Comparison of the anaerobic microbiota of deep-water Geodia spp. and sandy sediments in the Straits of Florida

Wolfram M. Brück, Thomas B. Brück, William T. Self, John K. Reed, Sonja S. Nitecki, Peter J. McCarthy

Research output: Contribution to journalArticlepeer-review

35 Scopus citations

Abstract

Marine sediments and sponges may show steep variations in redox potential, providing niches for both aerobic and anaerobic microorganisms. Geodia spp. and sediment specimens from the Straits of Florida were fixed using paraformaldehyde and 95% ethanol (v/v) for fluorescence in situ hybridization (FISH). In addition, homogenates of sponge and sediment samples were incubated anaerobically on various cysteine supplemented agars. FISH analysis showed a prominent similarity of microbiota in sediments and Geodia spp. samples. Furthermore, the presence of sulfate-reducing and annamox bacteria as well as other obligate anaerobic microorganisms in both Geodia spp. and sediment samples were also confirmed. Anaerobic cultures obtained from the homogenates allowed the isolation of a variety of facultative anaerobes, primarily Bacillus spp. and Vibrio spp. Obligate anaerobes such as Desulfovibrio spp. and Clostridium spp. were also found. We also provide the first evidence for a culturable marine member of the Chloroflexi, which may enter into symbiotic relationships with deep-water sponges such as Geodia spp. Resuspended sediment particles, may provide a source of microorganisms able to associate or form a symbiotic relationship with sponges.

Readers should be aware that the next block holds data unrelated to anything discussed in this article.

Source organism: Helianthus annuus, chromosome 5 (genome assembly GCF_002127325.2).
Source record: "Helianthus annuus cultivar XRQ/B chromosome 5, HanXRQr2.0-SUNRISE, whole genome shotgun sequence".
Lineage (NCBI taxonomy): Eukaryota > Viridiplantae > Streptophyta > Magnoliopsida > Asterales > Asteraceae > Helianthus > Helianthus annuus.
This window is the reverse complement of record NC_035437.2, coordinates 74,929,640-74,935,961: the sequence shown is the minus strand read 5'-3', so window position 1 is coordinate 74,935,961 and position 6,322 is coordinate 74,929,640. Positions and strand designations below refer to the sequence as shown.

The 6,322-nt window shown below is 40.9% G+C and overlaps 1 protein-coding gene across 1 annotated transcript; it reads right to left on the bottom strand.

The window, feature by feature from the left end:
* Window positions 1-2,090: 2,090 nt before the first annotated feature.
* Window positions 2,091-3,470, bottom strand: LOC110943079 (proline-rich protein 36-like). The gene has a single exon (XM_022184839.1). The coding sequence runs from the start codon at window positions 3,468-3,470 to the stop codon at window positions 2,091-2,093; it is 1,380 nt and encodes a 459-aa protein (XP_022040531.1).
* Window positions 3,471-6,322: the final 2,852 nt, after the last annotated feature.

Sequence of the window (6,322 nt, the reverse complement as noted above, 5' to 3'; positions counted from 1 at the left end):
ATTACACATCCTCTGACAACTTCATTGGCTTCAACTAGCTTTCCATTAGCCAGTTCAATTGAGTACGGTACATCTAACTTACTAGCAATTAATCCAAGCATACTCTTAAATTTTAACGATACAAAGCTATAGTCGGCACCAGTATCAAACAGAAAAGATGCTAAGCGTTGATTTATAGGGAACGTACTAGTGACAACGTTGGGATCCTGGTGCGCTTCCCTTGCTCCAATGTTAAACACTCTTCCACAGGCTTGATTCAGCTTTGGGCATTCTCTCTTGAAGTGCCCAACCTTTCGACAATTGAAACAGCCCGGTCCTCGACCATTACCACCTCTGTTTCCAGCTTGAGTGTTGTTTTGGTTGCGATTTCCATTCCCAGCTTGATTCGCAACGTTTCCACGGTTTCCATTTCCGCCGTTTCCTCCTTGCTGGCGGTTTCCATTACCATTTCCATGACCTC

Original languageEnglish
Pages (from-to)686-699
Number of pages14
JournalISME Journal
Volume4
Issue number5
DOIs
StatePublished - May 2010
Externally publishedYes

Keywords

  • Anaerobic culture
  • FISH
  • Geodia spp.
  • Marine sediment

Fingerprint

Dive into the research topics of 'Comparison of the anaerobic microbiota of deep-water Geodia spp. and sandy sediments in the Straits of Florida'. Together they form a unique fingerprint.

Cite this